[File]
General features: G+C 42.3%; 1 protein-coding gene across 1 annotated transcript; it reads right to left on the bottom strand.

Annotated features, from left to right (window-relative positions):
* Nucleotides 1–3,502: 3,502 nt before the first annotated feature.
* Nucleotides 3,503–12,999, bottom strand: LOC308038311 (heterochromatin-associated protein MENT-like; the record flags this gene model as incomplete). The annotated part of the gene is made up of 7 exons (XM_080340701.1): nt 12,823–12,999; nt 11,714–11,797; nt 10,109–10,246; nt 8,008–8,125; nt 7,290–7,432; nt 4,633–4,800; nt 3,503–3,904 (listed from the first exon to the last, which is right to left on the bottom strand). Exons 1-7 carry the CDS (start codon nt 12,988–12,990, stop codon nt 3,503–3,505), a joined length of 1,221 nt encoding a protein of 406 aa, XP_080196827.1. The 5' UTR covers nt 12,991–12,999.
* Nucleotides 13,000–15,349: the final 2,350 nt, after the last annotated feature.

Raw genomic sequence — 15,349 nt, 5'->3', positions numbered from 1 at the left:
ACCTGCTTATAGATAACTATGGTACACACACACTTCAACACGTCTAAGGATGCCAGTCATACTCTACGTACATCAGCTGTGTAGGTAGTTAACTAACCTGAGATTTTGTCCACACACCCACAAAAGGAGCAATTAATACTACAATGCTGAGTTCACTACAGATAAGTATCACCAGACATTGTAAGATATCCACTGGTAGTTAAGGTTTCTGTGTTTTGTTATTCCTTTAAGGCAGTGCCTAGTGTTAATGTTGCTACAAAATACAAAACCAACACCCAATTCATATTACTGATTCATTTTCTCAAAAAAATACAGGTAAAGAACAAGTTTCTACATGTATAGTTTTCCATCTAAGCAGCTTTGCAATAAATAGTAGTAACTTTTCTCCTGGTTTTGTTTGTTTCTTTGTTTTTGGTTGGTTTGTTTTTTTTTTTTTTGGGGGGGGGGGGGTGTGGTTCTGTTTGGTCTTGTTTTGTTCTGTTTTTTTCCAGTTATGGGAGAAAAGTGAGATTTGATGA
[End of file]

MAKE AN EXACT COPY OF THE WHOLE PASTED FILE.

General features: G+C 42.3%; 1 protein-coding gene across 1 annotated transcript; it reads right to left on the bottom strand.

Annotated features, from left to right (window-relative positions):
* Nucleotides 1–3,502: 3,502 nt before the first annotated feature.
* Nucleotides 3,503–12,999, bottom strand: LOC308038311 (heterochromatin-associated protein MENT-like; the record flags this gene model as incomplete). The annotated part of the gene is made up of 7 exons (XM_080340701.1): nt 12,823–12,999; nt 11,714–11,797; nt 10,109–10,246; nt 8,008–8,125; nt 7,290–7,432; nt 4,633–4,800; nt 3,503–3,904 (listed from the first exon to the last, which is right to left on the bottom strand). Exons 1-7 carry the CDS (start codon nt 12,988–12,990, stop codon nt 3,503–3,505), a joined length of 1,221 nt encoding a protein of 406 aa, XP_080196827.1. The 5' UTR covers nt 12,991–12,999.
* Nucleotides 13,000–15,349: the final 2,350 nt, after the last annotated feature.

Raw genomic sequence — 15,349 nt, 5'->3', positions numbered from 1 at the left:
ACCTGCTTATAGATAACTATGGTACACACACACTTCAACACGTCTAAGGATGCCAGTCATACTCTACGTACATCAGCTGTGTAGGTAGTTAACTAACCTGAGATTTTGTCCACACACCCACAAAAGGAGCAATTAATACTACAATGCTGAGTTCACTACAGATAAGTATCACCAGACATTGTAAGATATCCACTGGTAGTTAAGGTTTCTGTGTTTTGTTATTCCTTTAAGGCAGTGCCTAGTGTTAATGTTGCTACAAAATACAAAACCAACACCCAATTCATATTACTGATTCATTTTCTCAAAAAAATACAGGTAAAGAACAAGTTTCTACATGTATAGTTTTCCATCTAAGCAGCTTTGCAATAAATAGTAGTAACTTTTCTCCTGGTTTTGTTTGTTTCTTTGTTTTTGGTTGGTTTGTTTTTTTTTTTTTTGGGGGGGGGGGGGTGTGGTTCTGTTTGGTCTTGTTTTGTTCTGTTTTTTTCCAGTTATGGGAGAAAAGTGAGATTTGATGA